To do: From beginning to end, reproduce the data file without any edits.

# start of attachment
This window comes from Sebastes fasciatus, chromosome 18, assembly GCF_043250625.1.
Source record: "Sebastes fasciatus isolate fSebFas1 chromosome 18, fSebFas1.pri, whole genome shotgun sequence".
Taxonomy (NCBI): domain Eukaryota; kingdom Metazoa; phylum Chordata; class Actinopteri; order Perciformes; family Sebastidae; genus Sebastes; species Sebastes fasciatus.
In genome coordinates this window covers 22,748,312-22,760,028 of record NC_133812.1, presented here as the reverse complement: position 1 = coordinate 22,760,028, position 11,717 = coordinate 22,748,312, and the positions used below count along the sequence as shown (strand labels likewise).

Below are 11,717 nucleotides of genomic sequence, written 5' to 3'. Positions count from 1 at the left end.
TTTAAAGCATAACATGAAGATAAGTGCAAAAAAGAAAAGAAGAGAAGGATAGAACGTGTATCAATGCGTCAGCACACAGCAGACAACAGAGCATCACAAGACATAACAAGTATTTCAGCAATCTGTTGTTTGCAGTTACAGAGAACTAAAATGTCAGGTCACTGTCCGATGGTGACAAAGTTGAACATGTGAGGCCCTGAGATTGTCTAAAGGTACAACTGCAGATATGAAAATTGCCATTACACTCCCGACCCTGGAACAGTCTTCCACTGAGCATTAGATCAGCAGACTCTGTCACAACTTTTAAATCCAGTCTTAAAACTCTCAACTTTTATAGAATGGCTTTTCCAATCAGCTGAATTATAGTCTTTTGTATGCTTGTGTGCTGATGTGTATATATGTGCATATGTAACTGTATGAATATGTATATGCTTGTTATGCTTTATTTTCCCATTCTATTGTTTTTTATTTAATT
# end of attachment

This window comes from Sebastes fasciatus, chromosome 18, assembly GCF_043250625.1.
Source record: "Sebastes fasciatus isolate fSebFas1 chromosome 18, fSebFas1.pri, whole genome shotgun sequence".
Taxonomy (NCBI): domain Eukaryota; kingdom Metazoa; phylum Chordata; class Actinopteri; order Perciformes; family Sebastidae; genus Sebastes; species Sebastes fasciatus.
In genome coordinates this window covers 22,748,312-22,760,028 of record NC_133812.1, presented here as the reverse complement: position 1 = coordinate 22,760,028, position 11,717 = coordinate 22,748,312, and the positions used below count along the sequence as shown (strand labels likewise).

Below are 11,717 nucleotides of genomic sequence, written 5' to 3'. Positions count from 1 at the left end.
TTTAAAGCATAACATGAAGATAAGTGCAAAAAAGAAAAGAAGAGAAGGATAGAACGTGTATCAATGCGTCAGCACACAGCAGACAACAGAGCATCACAAGACATAACAAGTATTTCAGCAATCTGTTGTTTGCAGTTACAGAGAACTAAAATGTCAGGTCACTGTCCGATGGTGACAAAGTTGAACATGTGAGGCCCTGAGATTGTCTAAAGGTACAACTGCAGATATGAAAATTGCCATTACACTCCCGACCCTGGAACAGTCTTCCACTGAGCATTAGATCAGCAGACTCTGTCACAACTTTTAAATCCAGTCTTAAAACTCTCAACTTTTATAGAATGGCTTTTCCAATCAGCTGAATTATAGTCTTTTGTATGCTTGTGTGCTGATGTGTATATATGTGCATATGTAACTGTATGAATATGTATATGCTTGTTATGCTTTATTTTCCCATTCTATTGTTTTTTATTTAATT